Posts tagged with "brick veneer":

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Historic Louisville architecture gets a sleek new look by de Leon & Primmer

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The Owsley Brown II History Center is just one part of a unified campus expansion for The Filson Historical Society in Louisville, Kentucky. Located in the historic neighborhood of Old Louisville, the project reinterprets the surrounding Italianate architecture in a contemporary way. de Leon & Primmer Architecture Workshop (DPAW) played with proportionality, depth, and layering of materials to achieve this.
 
  • Facade Manufacturer Sioux City (brick), Sentry Steel, Inc. (prefinished metal cornice), Old Castle (glass curtain walls), Trulite Glass and Aluminum Systems (frameless glass wall), Hieb Concrete Products Inc. (precast concrete)
  • Architects de Leon & Primmer Architecture Workshop
  • Facade Installer Realm Construction Company, Wehr Constructors (concrete)
  • Facade Consultants de Leon & Primmer Architecture Workshop
  • Location Louisville, KY
  • Date of Completion 2017
  • System Brick veneer, glass curtain wall, frameless glass wall, precast concrete fins
  • Products Sioux City Architectural Brick, prefinished metal cornice custom fabrication by Sentry Steel, Inc., Old Castle Series 3000 Storefront System (east and west wings), Old Castle Reliance Curtain Wall System (entry curtain wall, upper lecture hall northwest curtain wall, and south-facing fritted glass curtain wall), Trulite frameless glass wall (atrium), precast colored concrete fins manufactured by Hieb Concrete Products Inc.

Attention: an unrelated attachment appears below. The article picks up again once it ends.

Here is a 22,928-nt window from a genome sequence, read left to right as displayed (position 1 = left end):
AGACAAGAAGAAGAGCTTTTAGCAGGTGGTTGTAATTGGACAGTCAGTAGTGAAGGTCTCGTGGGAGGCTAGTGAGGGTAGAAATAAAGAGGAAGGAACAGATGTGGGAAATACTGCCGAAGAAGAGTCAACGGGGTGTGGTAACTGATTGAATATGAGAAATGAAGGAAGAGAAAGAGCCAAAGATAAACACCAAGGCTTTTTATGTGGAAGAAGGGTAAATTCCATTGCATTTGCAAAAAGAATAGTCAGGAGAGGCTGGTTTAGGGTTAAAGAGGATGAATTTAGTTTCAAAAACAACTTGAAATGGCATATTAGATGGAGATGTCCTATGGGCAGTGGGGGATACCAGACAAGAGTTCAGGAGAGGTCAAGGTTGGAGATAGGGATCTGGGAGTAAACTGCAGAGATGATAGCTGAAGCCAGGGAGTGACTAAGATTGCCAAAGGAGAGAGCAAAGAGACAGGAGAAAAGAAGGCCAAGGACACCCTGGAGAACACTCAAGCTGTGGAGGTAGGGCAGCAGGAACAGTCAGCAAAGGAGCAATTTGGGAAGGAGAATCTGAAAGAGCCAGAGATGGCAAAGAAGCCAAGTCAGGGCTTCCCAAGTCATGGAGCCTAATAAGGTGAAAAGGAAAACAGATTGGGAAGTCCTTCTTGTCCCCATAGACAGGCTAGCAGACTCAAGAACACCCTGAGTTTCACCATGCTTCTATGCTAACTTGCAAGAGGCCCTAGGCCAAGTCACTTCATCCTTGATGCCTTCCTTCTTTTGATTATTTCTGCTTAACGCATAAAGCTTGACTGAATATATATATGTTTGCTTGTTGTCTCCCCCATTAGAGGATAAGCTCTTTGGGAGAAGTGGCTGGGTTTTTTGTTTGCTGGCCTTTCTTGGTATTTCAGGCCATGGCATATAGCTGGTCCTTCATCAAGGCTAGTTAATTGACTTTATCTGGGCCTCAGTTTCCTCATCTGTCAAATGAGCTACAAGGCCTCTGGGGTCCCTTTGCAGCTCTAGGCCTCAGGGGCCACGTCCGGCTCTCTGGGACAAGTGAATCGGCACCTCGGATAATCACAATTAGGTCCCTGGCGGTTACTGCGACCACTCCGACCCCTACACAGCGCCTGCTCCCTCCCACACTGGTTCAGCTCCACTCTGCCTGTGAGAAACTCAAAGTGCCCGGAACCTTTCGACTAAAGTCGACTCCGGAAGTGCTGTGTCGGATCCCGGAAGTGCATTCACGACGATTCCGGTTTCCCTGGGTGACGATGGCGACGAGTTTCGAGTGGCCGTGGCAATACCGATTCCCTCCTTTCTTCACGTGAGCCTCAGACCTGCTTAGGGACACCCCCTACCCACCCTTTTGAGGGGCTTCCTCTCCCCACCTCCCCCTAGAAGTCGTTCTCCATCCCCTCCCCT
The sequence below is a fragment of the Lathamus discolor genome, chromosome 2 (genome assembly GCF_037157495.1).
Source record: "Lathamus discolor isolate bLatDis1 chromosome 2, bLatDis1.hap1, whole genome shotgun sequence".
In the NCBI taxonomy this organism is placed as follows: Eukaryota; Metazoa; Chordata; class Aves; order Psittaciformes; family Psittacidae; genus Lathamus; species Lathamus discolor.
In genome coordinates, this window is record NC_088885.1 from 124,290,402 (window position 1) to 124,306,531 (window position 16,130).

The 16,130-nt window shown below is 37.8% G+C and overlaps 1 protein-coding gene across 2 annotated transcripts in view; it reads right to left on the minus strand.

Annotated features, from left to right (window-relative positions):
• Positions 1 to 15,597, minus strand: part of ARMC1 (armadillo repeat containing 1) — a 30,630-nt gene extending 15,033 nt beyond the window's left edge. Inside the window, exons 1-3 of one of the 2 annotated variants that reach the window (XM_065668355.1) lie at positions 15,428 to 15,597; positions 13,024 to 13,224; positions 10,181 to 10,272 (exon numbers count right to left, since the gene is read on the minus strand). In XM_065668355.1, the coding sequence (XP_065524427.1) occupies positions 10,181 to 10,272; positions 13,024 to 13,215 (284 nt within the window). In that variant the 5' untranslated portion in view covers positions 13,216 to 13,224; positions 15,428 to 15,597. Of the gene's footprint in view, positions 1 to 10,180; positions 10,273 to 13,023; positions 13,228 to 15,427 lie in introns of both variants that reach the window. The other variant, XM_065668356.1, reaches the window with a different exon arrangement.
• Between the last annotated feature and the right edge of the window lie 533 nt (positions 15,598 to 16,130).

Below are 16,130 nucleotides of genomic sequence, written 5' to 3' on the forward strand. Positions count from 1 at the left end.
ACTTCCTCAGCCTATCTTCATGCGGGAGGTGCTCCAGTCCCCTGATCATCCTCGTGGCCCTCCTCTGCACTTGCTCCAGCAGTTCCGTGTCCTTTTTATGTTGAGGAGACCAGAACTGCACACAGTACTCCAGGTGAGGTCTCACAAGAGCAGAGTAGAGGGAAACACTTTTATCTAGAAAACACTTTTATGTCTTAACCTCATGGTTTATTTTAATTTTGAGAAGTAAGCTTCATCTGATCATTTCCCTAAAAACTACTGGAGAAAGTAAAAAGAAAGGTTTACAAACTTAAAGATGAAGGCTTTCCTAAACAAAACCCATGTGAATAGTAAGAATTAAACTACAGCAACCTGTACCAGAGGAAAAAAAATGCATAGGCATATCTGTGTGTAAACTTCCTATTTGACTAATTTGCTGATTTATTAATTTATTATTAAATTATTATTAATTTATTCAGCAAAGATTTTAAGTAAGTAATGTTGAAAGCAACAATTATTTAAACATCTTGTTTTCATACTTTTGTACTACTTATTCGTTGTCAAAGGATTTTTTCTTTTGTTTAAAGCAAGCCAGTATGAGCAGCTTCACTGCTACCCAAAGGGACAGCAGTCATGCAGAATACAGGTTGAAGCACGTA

The building’s massing is composed of two equal volumes on the east and west of a central atrium. Both volumes are of the same height and footprint of the houses in the neighborhood. Each portion is clad with brick veneer and glass curtain wall, while the atrium facade is a frameless glass wall. A custom-fabricated metal cornice reminiscent of the Italianate-style caps the whole building. DPAW detailed the two brick volumes based on the programmatic needs of the interior. The east portion of the building contains the archives and has an expansive north-facing glass curtain wall that allows for ample indirect daylight. On the west,  the facade articulates the fenestration with smaller openings and encloses two stacked event halls. The horizontal panel joints on the brick veneer continue the elevation lines from the surrounding context and recede as the building increases in height. At most of the curtain wall, DPAW included curved precast concrete fins on either side of the openings. The color and striation of the concrete matches the adjacent brick paneling. These fins express the flatness of construction of brick veneer and contrast the load-bearing masonry walls of the surrounding brick buildings. The atrium between the east and west volumes is a continuation of the exterior plaza leading up to the entry of the building. A frameless glass wall with spider fittings and glass fins clads the space, opening up the facade to an unimpeded view of the monumental wood-slat stairs in the interior. Drawing inspiration again from the surrounding buildings, DPAW detailed this stair as a contemporary interpretation of the older, elaborate wood staircases. Due to its historic nature, the neighborhood’s residents met the project with initial backlash. DPAW coordinated with the city’s Landmark Commission on the design and detailing of the facade. They worked to ensure that it fit within the historic context without being a faux imitation of the existing architecture. Furthermore, the project team worked with the builders and contractors to push the envelope of standard construction and detailing to arrive at their clean facade.